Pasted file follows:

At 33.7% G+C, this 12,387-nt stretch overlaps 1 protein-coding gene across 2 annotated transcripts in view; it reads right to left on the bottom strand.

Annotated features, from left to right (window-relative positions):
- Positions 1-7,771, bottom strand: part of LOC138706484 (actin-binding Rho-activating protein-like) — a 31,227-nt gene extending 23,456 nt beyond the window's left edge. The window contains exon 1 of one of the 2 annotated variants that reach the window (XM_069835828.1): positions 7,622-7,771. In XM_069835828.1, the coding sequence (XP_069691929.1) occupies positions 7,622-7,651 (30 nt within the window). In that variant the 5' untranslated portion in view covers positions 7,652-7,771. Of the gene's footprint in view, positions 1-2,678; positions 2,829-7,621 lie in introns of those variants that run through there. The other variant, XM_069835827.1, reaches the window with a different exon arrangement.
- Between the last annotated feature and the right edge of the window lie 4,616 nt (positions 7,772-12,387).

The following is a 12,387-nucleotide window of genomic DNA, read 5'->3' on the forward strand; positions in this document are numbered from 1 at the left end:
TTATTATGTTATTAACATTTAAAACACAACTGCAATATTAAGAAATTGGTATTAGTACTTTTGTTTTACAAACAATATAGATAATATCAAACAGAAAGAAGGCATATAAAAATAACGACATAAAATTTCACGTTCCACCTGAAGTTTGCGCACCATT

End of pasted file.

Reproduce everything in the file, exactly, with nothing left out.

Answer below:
At 33.7% G+C, this 12,387-nt stretch overlaps 1 protein-coding gene across 2 annotated transcripts in view; it reads right to left on the bottom strand.

Annotated features, from left to right (window-relative positions):
- Positions 1-7,771, bottom strand: part of LOC138706484 (actin-binding Rho-activating protein-like) — a 31,227-nt gene extending 23,456 nt beyond the window's left edge. The window contains exon 1 of one of the 2 annotated variants that reach the window (XM_069835828.1): positions 7,622-7,771. In XM_069835828.1, the coding sequence (XP_069691929.1) occupies positions 7,622-7,651 (30 nt within the window). In that variant the 5' untranslated portion in view covers positions 7,652-7,771. Of the gene's footprint in view, positions 1-2,678; positions 2,829-7,621 lie in introns of those variants that run through there. The other variant, XM_069835827.1, reaches the window with a different exon arrangement.
- Between the last annotated feature and the right edge of the window lie 4,616 nt (positions 7,772-12,387).

The following is a 12,387-nucleotide window of genomic DNA, read 5'->3' on the forward strand; positions in this document are numbered from 1 at the left end:
TTATTATGTTATTAACATTTAAAACACAACTGCAATATTAAGAAATTGGTATTAGTACTTTTGTTTTACAAACAATATAGATAATATCAAACAGAAAGAAGGCATATAAAAATAACGACATAAAATTTCACGTTCCACCTGAAGTTTGCGCACCATT